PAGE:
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Panniculitis in childhood-onset systemic lupus erythematosus: a multicentric cohort study

  • 1,
  • 1,
  • 1, 2,
  • 3,
  • 1,
  • 2,
  • 2,
  • 4,
  • 5,
  • 1,
  • 1,
  • 1,
  • 4,
  • 6,
  • 7,
  • 5,
  • 8,
  • 2 and
  • 1, 2Email authorView ORCID ID profile
Contributed equally
Advances in Rheumatology201959:3

https://doi.org/10.1186/s42358-019-0049-9

  • Received: 28 September 2018
  • Accepted: 9 January 2019
  • Published:

Abstract

Objective

To evaluate prevalence, clinical manifestations, laboratory abnormalities, treatment and outcome in a multicenter cohort of childhood-onset systemic lupus erythematosus (cSLE) patients with and without panniculitis.

Methods

Panniculitis was diagnosed due to painful subcutaneous nodules and/or plaques in deep dermis/subcutaneous tissues and lobular/mixed panniculitis with lymphocytic lobular inflammatory infiltrate in skin biopsy. Statistical analysis was performed using Bonferroni correction(p < 0.004).

Results

Panniculitis was observed in 6/847(0.7%) cSLE. Painful subcutaneous erythematosus and indurated nodules were observed in 6/6 panniculitis patients and painful subcutaneous plaques in 4/6. Generalized distribution was evidenced in 3/6 and localized in upper limbs in 2/6 and face in 1/6. Cutaneous hyperpigmentation and/or cutaneous atrophy occurred in 5/6. Histopathology features showed lobular panniculitis without vasculitis in 5/6(one of them had concomitant obliterative vasculopathy due to antiphospholipid syndrome) and panniculitis with vasculitis in 1/6. Comparison between cSLE with panniculitis and 60 cSLE without panniculitis with same disease duration [2.75(0–11.4) vs. 2.83(0–11.8) years,p = 0.297], showed higher frequencies of constitutional involvement (67% vs. 10%,p = 0.003) and leukopenia (67% vs. 7%,p = 0.002). Cutaneous atrophy and hyperpigmentation occurred in 83% of patients.

Conclusions

Panniculitis is a rare skin manifestation of cSLE occurring in the first three years of disease with considerable sequelae. The majority of patients have concomitant mild lupus manifestations.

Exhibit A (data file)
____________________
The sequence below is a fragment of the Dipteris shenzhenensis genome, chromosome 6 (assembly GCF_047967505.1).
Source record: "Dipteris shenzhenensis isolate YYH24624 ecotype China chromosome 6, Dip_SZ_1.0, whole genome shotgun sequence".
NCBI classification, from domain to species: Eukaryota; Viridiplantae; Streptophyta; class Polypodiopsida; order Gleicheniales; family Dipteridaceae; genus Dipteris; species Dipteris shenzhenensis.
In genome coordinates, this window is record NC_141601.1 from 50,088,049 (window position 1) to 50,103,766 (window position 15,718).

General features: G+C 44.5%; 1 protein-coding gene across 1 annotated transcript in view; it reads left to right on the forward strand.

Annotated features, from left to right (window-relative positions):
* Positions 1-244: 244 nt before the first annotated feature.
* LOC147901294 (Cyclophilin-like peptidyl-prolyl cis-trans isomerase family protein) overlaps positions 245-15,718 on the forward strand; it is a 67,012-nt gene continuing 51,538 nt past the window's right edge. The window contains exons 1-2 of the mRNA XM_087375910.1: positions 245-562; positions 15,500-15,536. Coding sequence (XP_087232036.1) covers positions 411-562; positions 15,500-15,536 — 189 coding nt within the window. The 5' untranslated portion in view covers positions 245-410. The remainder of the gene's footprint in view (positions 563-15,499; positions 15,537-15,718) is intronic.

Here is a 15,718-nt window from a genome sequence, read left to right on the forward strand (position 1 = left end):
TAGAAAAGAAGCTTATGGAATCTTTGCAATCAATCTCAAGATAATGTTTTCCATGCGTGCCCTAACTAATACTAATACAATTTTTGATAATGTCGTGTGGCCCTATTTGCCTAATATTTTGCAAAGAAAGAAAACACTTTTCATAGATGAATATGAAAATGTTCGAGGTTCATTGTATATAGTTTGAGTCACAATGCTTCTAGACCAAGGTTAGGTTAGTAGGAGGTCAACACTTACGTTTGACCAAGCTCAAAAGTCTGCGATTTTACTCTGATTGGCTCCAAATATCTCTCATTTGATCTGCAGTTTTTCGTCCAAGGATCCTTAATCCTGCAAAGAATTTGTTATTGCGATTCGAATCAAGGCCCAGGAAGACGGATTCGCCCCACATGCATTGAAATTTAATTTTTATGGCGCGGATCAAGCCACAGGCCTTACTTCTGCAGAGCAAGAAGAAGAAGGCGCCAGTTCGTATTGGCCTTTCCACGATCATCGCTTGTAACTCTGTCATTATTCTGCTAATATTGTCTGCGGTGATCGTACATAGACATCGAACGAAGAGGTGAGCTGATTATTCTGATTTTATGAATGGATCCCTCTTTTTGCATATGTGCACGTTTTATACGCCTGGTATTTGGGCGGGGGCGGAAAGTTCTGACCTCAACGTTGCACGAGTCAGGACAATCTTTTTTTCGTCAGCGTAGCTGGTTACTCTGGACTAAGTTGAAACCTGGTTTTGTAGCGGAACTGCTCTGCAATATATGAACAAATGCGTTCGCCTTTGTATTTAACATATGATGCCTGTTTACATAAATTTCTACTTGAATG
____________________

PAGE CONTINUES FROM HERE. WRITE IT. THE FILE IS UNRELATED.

Keywords

  • Lupus erythematosus panniculits
  • Childhood
  • Systemic lupus erythematosus and multicenter study

Introduction

Systemic lupus erythematosus (SLE) is an autoimmune disease that affects multiple organs and systems. Mucocutaneous involvement was described as initial manifestation in up to 81% childhood-onset SLE (cSLE) patients and in up to 100% of them during the disease course [13]. Chronic cutaneous lupus erythematosus was reported as first manifestation in up to 4% cSLE patients and in up to 10% during the course of disease [1, 3].

Lupus erythematosus panniculitis (LEP) is a rare form of chronic cutaneous lupus erythematosus described from 2 to 5% of adult SLE [46]. In cSLE, LEP data are limited to few case reports [710].

Therefore, the objective of the present multicenter cohort study was to evaluate the prevalence of LEP and its possible association with demographic data, clinical manifestations, laboratory abnormalities, disease activity score, treatment and outcome in a large cSLE population.

Methods

This study was conducted in 10 pediatric rheumatology services in the state of São Paulo, Brazil including a population of 847 cSLE patients [3]. All patients fulfilled the American College of Rheumatology (ACR) criteria for SLE [11], with disease onset before the age of 18 [12]. This study was approved by the Ethical Committee of University of São Paulo (CAPPESq number 09231912.2.1001.0068) and the consent from the patient for publication of these images was also obtained. The study was also approved by the others University Hospital participating in the present study. An investigator meeting was held for this study in São Paulo city to delineate the protocol according to the clinical parameters definitions and disease activity tool scoring. Investigators in each one of the centers, using the same specific database, conducted data collection locally. One or more rounds of queries were performed to check for accuracy and sort out discrepancies [3, 13].